Study of the stellar relics and their origin in the MW halo
Date & Time :
Zoom and auditorium
We present a study on the detailed elemental abundances and kinematics of the metal-poor stars and stellar systems in the halo. The bright halo stars were selected for high-resolution spectroscopic follow-up through HESP. We discuss the abundances detected for several stars in the survey, which include main-sequence stars, subgiants, and red giants. The stars show typical alpha-element enhancements and the odd-even nucleosynthesis pattern for the light elements. The Fe-peak elements mostly track the iron content; the observed trends are consistent with other metal-poor stars. The depletion of Li is observed for the metal-poor stars as they ascend the giant branch. The trends for depletion in Li with temperature could be quantified; we have derived a scaling relation for the depletion of Li as a function of temperature for giants and main-sequence stars. The slope of the Spite plateau at the metal-poor end was also found to vanish when the Li abundance was studied as a function of distance from the galactic plane, indicating that the Li-rich stars are not preferentially located at larger distances from the Galactic plane. We have also used astrometric parameters from Gaia-EDR3 to complement our study, and derived kinematics to differentiate between the motions of the stars; those formed in situ and accreted. The orbits for the program stars have also been derived and studied backwards in time to trace the origin. Overall, the different classes of stars are found to exhibit very similar distributions of Li, which points towards a common origin and mixed stellar populations in the halo.
Globular clusters are expected to lose a large amount of stellar mass during their migration and evolution in the Halo. We are using Gaia-EDR3 to study the loss of stars from the Galactic GCs and quantify the contribution of GCs to the formation of the halo. Along with the standard procedure of tagging GC stars in the halo, we have also initiated a study to identify and study stars of GC origin in the annular space outside the individual GCs. We select candidates in the outskirts of the cluster using proper motions, CMDs and distances as key parameters to determine the likely targets for GC escapees. The selected annular region in the sky just outside the cluster radius is expected to show an over-density of the GC stars than the normal halo field. When ejected from the cluster, these stars could be tagged using spectroscopy. RR Lyrae (RRL) are another group of old, pulsating variable stars found in the horizontal branch of old stellar systems like dwarf satellite galaxies and globular clusters. They are extremely important to understand the accretion history and Galaxy formation models. Here we discuss the study of RRL stars in the Ursa Minor dwarf satellite galaxy. For the variables within the proposed test fields, we have performed PSF photometry along with aperture correction, saturation correction, and zero-point magnitude to get the final magnitudes of the detected stars. We cross-match the data with Gaia-EDR3 to remove the field contamination using proper motion and parallax criteria. In the process, we could detect several new variable stars. The detailed census would provide valuable insights into the characterization of these stellar systems and the formation history of the halo.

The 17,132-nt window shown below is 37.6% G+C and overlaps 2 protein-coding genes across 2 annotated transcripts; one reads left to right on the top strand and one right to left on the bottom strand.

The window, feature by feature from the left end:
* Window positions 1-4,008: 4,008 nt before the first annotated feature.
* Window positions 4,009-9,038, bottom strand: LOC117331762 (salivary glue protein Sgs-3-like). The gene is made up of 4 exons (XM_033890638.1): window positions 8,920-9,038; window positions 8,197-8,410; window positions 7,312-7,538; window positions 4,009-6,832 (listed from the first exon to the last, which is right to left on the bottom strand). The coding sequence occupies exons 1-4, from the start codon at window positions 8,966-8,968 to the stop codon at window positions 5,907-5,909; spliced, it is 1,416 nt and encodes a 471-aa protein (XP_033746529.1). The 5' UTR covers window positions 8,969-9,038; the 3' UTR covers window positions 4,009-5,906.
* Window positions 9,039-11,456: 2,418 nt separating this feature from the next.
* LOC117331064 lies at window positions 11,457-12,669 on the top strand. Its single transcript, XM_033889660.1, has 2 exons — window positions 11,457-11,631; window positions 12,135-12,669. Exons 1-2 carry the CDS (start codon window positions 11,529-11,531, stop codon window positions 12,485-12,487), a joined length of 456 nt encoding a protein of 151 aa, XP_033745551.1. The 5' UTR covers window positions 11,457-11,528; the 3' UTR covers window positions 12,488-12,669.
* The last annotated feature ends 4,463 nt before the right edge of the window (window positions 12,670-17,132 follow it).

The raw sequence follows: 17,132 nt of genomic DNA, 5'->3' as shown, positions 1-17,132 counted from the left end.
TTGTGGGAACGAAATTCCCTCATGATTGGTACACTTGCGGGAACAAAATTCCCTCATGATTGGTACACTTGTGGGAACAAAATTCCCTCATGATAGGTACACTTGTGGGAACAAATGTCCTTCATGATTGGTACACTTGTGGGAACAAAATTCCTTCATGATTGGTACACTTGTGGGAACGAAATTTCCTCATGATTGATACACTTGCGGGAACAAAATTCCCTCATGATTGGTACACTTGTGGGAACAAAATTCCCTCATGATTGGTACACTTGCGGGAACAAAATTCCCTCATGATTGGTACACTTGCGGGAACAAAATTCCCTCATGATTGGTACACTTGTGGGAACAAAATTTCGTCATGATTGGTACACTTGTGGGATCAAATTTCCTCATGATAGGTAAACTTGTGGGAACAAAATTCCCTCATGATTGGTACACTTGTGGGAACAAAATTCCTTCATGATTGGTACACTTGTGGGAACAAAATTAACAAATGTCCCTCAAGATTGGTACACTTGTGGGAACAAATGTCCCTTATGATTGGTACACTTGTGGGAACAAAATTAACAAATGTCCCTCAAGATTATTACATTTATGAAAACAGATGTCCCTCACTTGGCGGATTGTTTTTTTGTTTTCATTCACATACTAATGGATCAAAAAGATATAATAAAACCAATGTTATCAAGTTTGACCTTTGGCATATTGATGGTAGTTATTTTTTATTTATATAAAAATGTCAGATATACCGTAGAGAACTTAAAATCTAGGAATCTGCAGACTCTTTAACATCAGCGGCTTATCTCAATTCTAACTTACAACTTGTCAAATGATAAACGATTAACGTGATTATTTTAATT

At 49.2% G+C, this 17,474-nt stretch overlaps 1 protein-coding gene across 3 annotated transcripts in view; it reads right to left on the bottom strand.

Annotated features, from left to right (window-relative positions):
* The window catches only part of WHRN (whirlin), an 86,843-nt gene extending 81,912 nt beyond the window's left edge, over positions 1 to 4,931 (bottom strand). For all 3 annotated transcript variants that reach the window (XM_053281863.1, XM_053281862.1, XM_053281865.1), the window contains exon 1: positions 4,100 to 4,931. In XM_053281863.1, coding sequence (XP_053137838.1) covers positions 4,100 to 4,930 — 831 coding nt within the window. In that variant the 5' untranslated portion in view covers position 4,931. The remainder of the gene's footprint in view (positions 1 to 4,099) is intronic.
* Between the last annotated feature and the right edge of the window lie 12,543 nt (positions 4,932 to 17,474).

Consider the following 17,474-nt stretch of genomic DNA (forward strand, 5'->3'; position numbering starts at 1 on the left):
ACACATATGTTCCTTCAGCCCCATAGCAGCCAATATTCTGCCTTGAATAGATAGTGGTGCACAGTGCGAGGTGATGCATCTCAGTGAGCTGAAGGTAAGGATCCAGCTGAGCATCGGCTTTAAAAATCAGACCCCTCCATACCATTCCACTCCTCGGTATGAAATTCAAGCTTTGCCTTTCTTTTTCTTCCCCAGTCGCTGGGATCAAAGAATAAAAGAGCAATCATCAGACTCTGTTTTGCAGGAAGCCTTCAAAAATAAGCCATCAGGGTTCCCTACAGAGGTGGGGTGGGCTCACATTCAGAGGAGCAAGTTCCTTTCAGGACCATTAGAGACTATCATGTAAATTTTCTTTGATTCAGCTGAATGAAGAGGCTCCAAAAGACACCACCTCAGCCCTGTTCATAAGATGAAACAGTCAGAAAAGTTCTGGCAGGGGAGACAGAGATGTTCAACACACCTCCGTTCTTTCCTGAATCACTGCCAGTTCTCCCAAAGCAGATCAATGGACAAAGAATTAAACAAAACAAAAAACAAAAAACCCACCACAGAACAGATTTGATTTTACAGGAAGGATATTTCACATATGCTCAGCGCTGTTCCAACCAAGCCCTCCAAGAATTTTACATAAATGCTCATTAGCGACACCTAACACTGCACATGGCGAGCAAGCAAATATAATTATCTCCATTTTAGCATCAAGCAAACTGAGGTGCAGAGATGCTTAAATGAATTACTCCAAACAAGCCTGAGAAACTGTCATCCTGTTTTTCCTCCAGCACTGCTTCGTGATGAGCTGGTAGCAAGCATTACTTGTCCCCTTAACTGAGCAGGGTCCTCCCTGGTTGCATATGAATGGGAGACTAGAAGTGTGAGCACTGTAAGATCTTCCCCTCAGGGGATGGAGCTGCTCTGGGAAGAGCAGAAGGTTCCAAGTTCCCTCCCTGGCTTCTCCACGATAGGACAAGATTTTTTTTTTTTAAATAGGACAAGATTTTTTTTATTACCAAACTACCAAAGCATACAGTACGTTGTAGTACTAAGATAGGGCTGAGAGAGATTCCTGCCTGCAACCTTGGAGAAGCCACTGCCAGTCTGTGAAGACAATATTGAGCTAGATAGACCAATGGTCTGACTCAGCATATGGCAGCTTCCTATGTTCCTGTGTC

About Speaker :
Dr. Avrajit Bandyopadhyay is currently a postdoc at ARIES. This seminar is part of his annual progress evaluation.